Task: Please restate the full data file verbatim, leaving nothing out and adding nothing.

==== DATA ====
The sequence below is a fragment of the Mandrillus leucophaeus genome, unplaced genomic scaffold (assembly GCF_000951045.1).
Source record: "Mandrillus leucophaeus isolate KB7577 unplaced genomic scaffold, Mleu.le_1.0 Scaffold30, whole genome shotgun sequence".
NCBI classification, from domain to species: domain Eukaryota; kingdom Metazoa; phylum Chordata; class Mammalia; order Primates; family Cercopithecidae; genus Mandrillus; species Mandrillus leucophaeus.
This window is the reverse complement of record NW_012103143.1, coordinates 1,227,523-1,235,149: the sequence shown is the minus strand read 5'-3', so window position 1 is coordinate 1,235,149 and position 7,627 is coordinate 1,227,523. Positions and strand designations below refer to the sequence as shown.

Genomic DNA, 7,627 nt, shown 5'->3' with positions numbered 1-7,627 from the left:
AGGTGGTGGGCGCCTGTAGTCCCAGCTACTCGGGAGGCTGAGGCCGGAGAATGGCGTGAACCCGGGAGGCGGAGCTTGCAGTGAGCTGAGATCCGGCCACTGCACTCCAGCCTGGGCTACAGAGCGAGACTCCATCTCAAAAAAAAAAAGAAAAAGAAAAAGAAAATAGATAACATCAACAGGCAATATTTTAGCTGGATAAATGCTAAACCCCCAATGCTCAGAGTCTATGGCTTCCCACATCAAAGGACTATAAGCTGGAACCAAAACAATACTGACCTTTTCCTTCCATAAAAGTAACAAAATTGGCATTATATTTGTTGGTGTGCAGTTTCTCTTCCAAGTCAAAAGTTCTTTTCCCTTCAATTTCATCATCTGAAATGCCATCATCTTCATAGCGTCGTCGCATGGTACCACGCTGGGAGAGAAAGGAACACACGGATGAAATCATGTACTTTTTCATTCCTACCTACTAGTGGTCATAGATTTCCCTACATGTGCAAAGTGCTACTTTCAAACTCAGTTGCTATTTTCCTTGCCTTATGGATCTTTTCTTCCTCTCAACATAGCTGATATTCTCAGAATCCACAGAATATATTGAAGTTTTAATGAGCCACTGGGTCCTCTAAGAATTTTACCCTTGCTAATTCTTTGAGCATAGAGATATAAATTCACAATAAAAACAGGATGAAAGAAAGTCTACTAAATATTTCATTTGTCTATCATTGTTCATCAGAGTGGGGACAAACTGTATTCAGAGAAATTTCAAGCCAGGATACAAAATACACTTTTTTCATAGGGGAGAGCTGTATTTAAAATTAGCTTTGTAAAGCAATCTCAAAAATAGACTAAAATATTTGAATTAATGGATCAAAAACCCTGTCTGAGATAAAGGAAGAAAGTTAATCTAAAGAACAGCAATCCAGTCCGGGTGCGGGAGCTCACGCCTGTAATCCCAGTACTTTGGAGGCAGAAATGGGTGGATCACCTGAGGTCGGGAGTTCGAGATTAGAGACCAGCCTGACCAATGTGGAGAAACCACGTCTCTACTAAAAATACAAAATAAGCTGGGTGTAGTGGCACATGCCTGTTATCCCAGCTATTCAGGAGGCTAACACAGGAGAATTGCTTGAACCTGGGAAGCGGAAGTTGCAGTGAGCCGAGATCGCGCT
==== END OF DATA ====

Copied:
The sequence below is a fragment of the Mandrillus leucophaeus genome, unplaced genomic scaffold (assembly GCF_000951045.1).
Source record: "Mandrillus leucophaeus isolate KB7577 unplaced genomic scaffold, Mleu.le_1.0 Scaffold30, whole genome shotgun sequence".
NCBI classification, from domain to species: domain Eukaryota; kingdom Metazoa; phylum Chordata; class Mammalia; order Primates; family Cercopithecidae; genus Mandrillus; species Mandrillus leucophaeus.
This window is the reverse complement of record NW_012103143.1, coordinates 1,227,523-1,235,149: the sequence shown is the minus strand read 5'-3', so window position 1 is coordinate 1,235,149 and position 7,627 is coordinate 1,227,523. Positions and strand designations below refer to the sequence as shown.

Genomic DNA, 7,627 nt, shown 5'->3' with positions numbered 1-7,627 from the left:
AGGTGGTGGGCGCCTGTAGTCCCAGCTACTCGGGAGGCTGAGGCCGGAGAATGGCGTGAACCCGGGAGGCGGAGCTTGCAGTGAGCTGAGATCCGGCCACTGCACTCCAGCCTGGGCTACAGAGCGAGACTCCATCTCAAAAAAAAAAAGAAAAAGAAAAAGAAAATAGATAACATCAACAGGCAATATTTTAGCTGGATAAATGCTAAACCCCCAATGCTCAGAGTCTATGGCTTCCCACATCAAAGGACTATAAGCTGGAACCAAAACAATACTGACCTTTTCCTTCCATAAAAGTAACAAAATTGGCATTATATTTGTTGGTGTGCAGTTTCTCTTCCAAGTCAAAAGTTCTTTTCCCTTCAATTTCATCATCTGAAATGCCATCATCTTCATAGCGTCGTCGCATGGTACCACGCTGGGAGAGAAAGGAACACACGGATGAAATCATGTACTTTTTCATTCCTACCTACTAGTGGTCATAGATTTCCCTACATGTGCAAAGTGCTACTTTCAAACTCAGTTGCTATTTTCCTTGCCTTATGGATCTTTTCTTCCTCTCAACATAGCTGATATTCTCAGAATCCACAGAATATATTGAAGTTTTAATGAGCCACTGGGTCCTCTAAGAATTTTACCCTTGCTAATTCTTTGAGCATAGAGATATAAATTCACAATAAAAACAGGATGAAAGAAAGTCTACTAAATATTTCATTTGTCTATCATTGTTCATCAGAGTGGGGACAAACTGTATTCAGAGAAATTTCAAGCCAGGATACAAAATACACTTTTTTCATAGGGGAGAGCTGTATTTAAAATTAGCTTTGTAAAGCAATCTCAAAAATAGACTAAAATATTTGAATTAATGGATCAAAAACCCTGTCTGAGATAAAGGAAGAAAGTTAATCTAAAGAACAGCAATCCAGTCCGGGTGCGGGAGCTCACGCCTGTAATCCCAGTACTTTGGAGGCAGAAATGGGTGGATCACCTGAGGTCGGGAGTTCGAGATTAGAGACCAGCCTGACCAATGTGGAGAAACCACGTCTCTACTAAAAATACAAAATAAGCTGGGTGTAGTGGCACATGCCTGTTATCCCAGCTATTCAGGAGGCTAACACAGGAGAATTGCTTGAACCTGGGAAGCGGAAGTTGCAGTGAGCCGAGATCGCGCT